Realty Check: Impact of COVID-19 on demand for commercial space in UAE

April-June quarter witnessed no new office space handovers in Dubai and Abu Dhabi

  
Image used for illustrative purpose. Dubai skyline and architecture modern and fast growth of a business city.

Image used for illustrative purpose. Dubai skyline and architecture modern and fast growth of a business city.

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UAE companies plan to implement a new model of work, following the formidable disruption to businesses owing to the spread of COVID-19, according to a recent study published by JLL MENA, a real estate advisory firm.  

According to JLL’s Q2 2020 UAE Real Estate Market Performance report, current demand for offices is focused on smaller spaces of less than 1,000 sqm as corporates in the country are consolidating their operations and implementing cost-reduction measures.

“We expect corporates to adopt a hybrid model of working, with some of their employees based in HQ offices, while others continuing to work from home, or in flexible office spaces,” Dana Salbak, Head of Research, JLL MENA said.

As the demand for office space is undergoing a shift, Salbak said that he expects to see “companies apply their own philosophy and ways of working based on business needs and staff comfort levels.”

Office space market

In Dubai, headline rents across office spaces (grade A) dropped 13 percent year-on-year (yoy) in Q2 2020, while rents fell by 1 percent in Abu Dhabi (grade A and B), the report revealed.

In fact, the second quarter of 2020 saw no new office spaces being handed over in both emirates.

However,  312,000 sqm of gross leasable area (GLA) and 48,000 sqm of GLA are expected to be handed over in Dubai and Abu Dhabi, respectively, over the second half of the year, according to JLL.

Retail market

According to JLL, the total stock of retail GLA remained stable in Q2 as no new centers were delivered.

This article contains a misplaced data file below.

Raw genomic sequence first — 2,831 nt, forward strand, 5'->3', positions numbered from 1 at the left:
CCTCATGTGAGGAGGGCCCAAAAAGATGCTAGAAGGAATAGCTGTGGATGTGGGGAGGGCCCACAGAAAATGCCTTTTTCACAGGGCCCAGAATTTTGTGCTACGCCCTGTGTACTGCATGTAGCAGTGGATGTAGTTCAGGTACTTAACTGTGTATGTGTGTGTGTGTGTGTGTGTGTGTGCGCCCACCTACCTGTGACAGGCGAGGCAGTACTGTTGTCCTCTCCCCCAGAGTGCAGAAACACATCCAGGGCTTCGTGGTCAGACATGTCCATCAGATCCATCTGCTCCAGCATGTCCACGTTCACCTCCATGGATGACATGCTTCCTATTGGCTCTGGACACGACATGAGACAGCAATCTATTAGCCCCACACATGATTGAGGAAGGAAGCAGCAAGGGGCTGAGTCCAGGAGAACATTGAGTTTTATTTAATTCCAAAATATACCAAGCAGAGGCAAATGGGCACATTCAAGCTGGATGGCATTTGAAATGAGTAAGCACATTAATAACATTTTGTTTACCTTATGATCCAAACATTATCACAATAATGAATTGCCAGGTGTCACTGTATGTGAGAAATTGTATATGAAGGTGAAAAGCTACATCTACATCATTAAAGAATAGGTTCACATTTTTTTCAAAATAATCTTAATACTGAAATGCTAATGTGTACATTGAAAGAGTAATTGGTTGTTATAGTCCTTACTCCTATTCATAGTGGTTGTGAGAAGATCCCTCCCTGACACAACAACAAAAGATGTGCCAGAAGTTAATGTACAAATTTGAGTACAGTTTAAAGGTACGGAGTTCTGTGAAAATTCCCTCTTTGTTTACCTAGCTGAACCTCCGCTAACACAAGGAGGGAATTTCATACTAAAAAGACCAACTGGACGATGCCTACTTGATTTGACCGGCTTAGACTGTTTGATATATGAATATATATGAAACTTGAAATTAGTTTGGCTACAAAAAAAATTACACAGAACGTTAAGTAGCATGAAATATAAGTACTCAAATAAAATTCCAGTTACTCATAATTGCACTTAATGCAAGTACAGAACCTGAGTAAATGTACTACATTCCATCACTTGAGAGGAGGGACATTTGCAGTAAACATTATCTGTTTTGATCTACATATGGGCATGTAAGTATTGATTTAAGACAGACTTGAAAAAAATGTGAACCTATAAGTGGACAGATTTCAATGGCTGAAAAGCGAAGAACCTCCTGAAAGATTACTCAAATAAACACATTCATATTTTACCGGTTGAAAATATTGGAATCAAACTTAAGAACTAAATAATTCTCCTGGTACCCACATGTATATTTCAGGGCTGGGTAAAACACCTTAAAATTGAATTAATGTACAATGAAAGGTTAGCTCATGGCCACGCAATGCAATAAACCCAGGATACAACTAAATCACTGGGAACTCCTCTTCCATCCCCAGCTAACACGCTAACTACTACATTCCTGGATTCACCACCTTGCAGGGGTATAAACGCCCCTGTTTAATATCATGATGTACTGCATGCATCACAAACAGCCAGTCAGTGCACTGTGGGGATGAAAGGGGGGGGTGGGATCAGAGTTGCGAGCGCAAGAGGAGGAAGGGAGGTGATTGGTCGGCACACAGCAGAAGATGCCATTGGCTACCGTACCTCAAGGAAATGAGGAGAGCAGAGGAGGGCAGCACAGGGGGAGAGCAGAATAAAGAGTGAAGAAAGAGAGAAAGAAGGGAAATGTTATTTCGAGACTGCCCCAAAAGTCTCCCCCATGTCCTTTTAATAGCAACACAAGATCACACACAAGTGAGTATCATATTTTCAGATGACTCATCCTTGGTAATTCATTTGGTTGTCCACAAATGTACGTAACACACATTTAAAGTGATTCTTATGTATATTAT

Average rental rates across primary and secondary malls in Dubai fell 17 percent in Q2 2020. In Abu Dhabi, average rental rates across primary and secondary malls dropped 20 percent.

“Major projects currently in the pipeline and due for delivery in the second half of the year are expected to witness construction delays. This comes as retailers continue to rethink their cash positions and prioritize their financial stability,” the report said.

Hospitality market

According to the report, no new hotel developments were handed over in the second quarter for Dubai and Abu Dhabi, while overall, the hotel market in the UAE witnessed significant declines in performance levels over the past quarter.

“Occupancy levels decreased to 52 percent in Dubai and 61 percent in Abu Dhabi in the YT May 2020 vs. YT May 2019,” the report said.

“We expect further downward pressure on the performance of operational hotels, while others will likely remain closed over the summer months,” it added.

Residential market

In Dubai, 5,600 residential units were handed over during the second quarter, while in Abu Dhabi 1,200 residential units were delivered to owners.

“This represents a significant revision from originally planned deliveries, as project handovers have (expectedly) experienced delays,” the report said.

Average sale prices and rental rates in Dubai dropped 7.5 percent and 9 percent yoy, respectively, in Q2 2020.

Meanwhile, the average sale prices and rental rates in Abu Dhabi headed south by 3.5 percent and 4 percent yoy, respectively, in Q2 2020.

(Reporting by Gerard Aoun; editing by Mily Chakrabarty)

(gerard.aoun@refinitiv.com)

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